Comedian Jimmy Dunn wrote a book entitled “Boat Hack,” where he says cruise ship gigs are the lowest rung on the comedy ladder. I disagree with this completely, so I bought the book. Jimmy will need the money as he is tries to survive solely on the land-based comedy circuit. Cruise ship comedy is hard work, but it pays well. So, what’s the drawback? You’ll never get a part in an Adam Sandler movie doing routines based on vacuum toilets and life boat drill. Not too surprising, his book is mostly one profane joke about cruise ship staff and passengers after another.
The best line I ever heard by a real (famous) comedian aboard a cruise ship was when Disney Cruise Line brought Jerry Seinfeld aboard Disney Fantasy for a 30-minute set while the ship was docked in Manhattan in 2011. Jerry walked out and said “Wow, I’m on a cruise ship and it’s beautiful. I had no idea these ships could be so amazing. I’ve seen my future, and -- (wait for it) -- it’s not that bad!”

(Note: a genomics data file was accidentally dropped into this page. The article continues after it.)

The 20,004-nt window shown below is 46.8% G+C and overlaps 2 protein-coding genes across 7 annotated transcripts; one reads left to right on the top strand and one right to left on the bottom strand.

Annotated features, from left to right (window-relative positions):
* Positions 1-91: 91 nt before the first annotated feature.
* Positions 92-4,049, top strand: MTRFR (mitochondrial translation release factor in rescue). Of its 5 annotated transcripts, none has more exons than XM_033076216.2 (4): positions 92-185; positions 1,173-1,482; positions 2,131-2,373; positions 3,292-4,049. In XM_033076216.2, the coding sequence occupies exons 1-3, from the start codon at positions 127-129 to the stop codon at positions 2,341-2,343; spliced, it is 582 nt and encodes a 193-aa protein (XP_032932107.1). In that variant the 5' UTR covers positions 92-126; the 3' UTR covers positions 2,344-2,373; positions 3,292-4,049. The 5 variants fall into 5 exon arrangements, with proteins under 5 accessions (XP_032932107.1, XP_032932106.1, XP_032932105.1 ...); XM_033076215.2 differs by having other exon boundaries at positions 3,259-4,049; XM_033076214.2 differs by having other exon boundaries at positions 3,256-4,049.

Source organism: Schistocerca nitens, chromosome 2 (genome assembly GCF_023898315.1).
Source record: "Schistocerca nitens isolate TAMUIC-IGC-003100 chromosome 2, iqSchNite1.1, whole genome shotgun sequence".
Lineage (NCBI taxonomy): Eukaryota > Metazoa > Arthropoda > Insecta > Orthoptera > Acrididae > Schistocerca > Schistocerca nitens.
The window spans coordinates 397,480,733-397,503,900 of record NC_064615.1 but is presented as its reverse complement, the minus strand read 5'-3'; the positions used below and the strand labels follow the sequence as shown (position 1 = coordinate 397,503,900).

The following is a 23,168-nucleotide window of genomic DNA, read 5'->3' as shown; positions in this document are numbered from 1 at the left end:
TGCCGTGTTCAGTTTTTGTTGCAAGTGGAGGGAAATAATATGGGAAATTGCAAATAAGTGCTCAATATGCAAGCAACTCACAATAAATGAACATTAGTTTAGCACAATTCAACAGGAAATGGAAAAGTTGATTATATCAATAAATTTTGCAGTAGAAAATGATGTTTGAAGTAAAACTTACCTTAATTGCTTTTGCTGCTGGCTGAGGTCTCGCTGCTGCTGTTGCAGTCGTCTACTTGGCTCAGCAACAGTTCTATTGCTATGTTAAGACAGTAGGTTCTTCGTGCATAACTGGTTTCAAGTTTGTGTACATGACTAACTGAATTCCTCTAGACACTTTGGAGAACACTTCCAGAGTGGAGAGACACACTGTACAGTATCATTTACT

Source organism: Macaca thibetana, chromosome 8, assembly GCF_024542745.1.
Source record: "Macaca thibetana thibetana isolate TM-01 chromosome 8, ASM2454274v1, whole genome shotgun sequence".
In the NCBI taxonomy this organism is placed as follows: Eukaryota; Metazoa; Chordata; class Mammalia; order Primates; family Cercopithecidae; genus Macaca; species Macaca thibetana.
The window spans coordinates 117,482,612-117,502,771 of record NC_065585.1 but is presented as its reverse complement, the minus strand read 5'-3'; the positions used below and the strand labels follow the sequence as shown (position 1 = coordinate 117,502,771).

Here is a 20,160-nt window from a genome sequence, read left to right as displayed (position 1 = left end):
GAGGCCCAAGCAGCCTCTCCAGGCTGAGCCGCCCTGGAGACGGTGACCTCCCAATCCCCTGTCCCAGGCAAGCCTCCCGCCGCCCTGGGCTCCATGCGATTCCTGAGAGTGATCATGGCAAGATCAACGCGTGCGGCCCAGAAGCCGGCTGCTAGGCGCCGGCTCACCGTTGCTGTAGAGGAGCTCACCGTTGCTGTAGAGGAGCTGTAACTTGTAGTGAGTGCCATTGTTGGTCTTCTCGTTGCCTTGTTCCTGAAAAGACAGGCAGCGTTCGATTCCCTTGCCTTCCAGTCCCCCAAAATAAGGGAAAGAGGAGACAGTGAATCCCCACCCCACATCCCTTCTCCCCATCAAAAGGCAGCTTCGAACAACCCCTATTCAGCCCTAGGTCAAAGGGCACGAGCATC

My Cruise Entertainment Prediction
I also believe I have seen the future. Royal Caribbean just announced its new “Dynamic Dining” program for the forthcoming Quantum of the Seas, scheduled to arrive in November, 2014.” Quantum and her sister (Anthem of the Seas) are the only “all new design” ships coming out this year and for several years in the future. They contain many new and innovative ideas.
“Dynamic Dining” eliminates the traditional cruise ship dining room. For Royal Caribbean that has always been a large (up to three decks tall) open space surrounded by floor to ceiling windows. Royal Caribbean hopes this will change the common misconception that cruises are too regimented (by those who have never taken one).